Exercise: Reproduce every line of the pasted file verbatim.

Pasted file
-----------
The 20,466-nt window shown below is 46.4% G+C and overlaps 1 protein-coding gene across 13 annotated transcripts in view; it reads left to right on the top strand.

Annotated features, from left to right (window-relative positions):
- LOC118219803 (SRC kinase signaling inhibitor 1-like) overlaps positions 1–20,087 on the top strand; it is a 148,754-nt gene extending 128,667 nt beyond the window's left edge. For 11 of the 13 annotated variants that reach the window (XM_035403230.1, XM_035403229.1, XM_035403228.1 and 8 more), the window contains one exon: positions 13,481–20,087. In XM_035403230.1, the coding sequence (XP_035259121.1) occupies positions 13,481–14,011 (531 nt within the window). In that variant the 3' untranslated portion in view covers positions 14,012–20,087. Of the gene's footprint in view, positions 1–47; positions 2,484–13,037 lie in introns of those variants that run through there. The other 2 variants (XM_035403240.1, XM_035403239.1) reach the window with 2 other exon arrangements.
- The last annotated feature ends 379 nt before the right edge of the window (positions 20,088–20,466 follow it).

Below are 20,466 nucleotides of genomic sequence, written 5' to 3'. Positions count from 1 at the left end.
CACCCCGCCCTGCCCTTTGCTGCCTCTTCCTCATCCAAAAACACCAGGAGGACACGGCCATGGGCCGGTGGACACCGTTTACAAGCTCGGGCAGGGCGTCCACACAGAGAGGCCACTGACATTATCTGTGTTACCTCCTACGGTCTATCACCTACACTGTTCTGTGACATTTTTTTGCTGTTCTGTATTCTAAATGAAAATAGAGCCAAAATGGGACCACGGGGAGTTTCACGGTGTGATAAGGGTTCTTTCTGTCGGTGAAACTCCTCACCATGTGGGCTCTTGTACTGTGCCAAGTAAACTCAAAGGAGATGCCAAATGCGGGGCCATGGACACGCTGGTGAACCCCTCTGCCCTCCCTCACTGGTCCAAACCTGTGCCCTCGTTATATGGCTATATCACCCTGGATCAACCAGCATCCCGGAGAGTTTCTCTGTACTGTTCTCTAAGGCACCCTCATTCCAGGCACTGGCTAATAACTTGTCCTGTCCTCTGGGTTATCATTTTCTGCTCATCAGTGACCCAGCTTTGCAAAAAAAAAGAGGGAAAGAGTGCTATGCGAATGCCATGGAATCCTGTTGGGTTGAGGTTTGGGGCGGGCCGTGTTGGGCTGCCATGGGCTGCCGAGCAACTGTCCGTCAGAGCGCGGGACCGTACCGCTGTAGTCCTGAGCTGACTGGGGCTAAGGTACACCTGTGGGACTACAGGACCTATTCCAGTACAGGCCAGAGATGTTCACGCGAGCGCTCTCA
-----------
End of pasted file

The 20,466-nt window shown below is 46.4% G+C and overlaps 1 protein-coding gene across 13 annotated transcripts in view; it reads left to right on the top strand.

Annotated features, from left to right (window-relative positions):
- LOC118219803 (SRC kinase signaling inhibitor 1-like) overlaps positions 1–20,087 on the top strand; it is a 148,754-nt gene extending 128,667 nt beyond the window's left edge. For 11 of the 13 annotated variants that reach the window (XM_035403230.1, XM_035403229.1, XM_035403228.1 and 8 more), the window contains one exon: positions 13,481–20,087. In XM_035403230.1, the coding sequence (XP_035259121.1) occupies positions 13,481–14,011 (531 nt within the window). In that variant the 3' untranslated portion in view covers positions 14,012–20,087. Of the gene's footprint in view, positions 1–47; positions 2,484–13,037 lie in introns of those variants that run through there. The other 2 variants (XM_035403240.1, XM_035403239.1) reach the window with 2 other exon arrangements.
- The last annotated feature ends 379 nt before the right edge of the window (positions 20,088–20,466 follow it).

Below are 20,466 nucleotides of genomic sequence, written 5' to 3'. Positions count from 1 at the left end.
CACCCCGCCCTGCCCTTTGCTGCCTCTTCCTCATCCAAAAACACCAGGAGGACACGGCCATGGGCCGGTGGACACCGTTTACAAGCTCGGGCAGGGCGTCCACACAGAGAGGCCACTGACATTATCTGTGTTACCTCCTACGGTCTATCACCTACACTGTTCTGTGACATTTTTTTGCTGTTCTGTATTCTAAATGAAAATAGAGCCAAAATGGGACCACGGGGAGTTTCACGGTGTGATAAGGGTTCTTTCTGTCGGTGAAACTCCTCACCATGTGGGCTCTTGTACTGTGCCAAGTAAACTCAAAGGAGATGCCAAATGCGGGGCCATGGACACGCTGGTGAACCCCTCTGCCCTCCCTCACTGGTCCAAACCTGTGCCCTCGTTATATGGCTATATCACCCTGGATCAACCAGCATCCCGGAGAGTTTCTCTGTACTGTTCTCTAAGGCACCCTCATTCCAGGCACTGGCTAATAACTTGTCCTGTCCTCTGGGTTATCATTTTCTGCTCATCAGTGACCCAGCTTTGCAAAAAAAAAGAGGGAAAGAGTGCTATGCGAATGCCATGGAATCCTGTTGGGTTGAGGTTTGGGGCGGGCCGTGTTGGGCTGCCATGGGCTGCCGAGCAACTGTCCGTCAGAGCGCGGGACCGTACCGCTGTAGTCCTGAGCTGACTGGGGCTAAGGTACACCTGTGGGACTACAGGACCTATTCCAGTACAGGCCAGAGATGTTCACGCGAGCGCTCTCA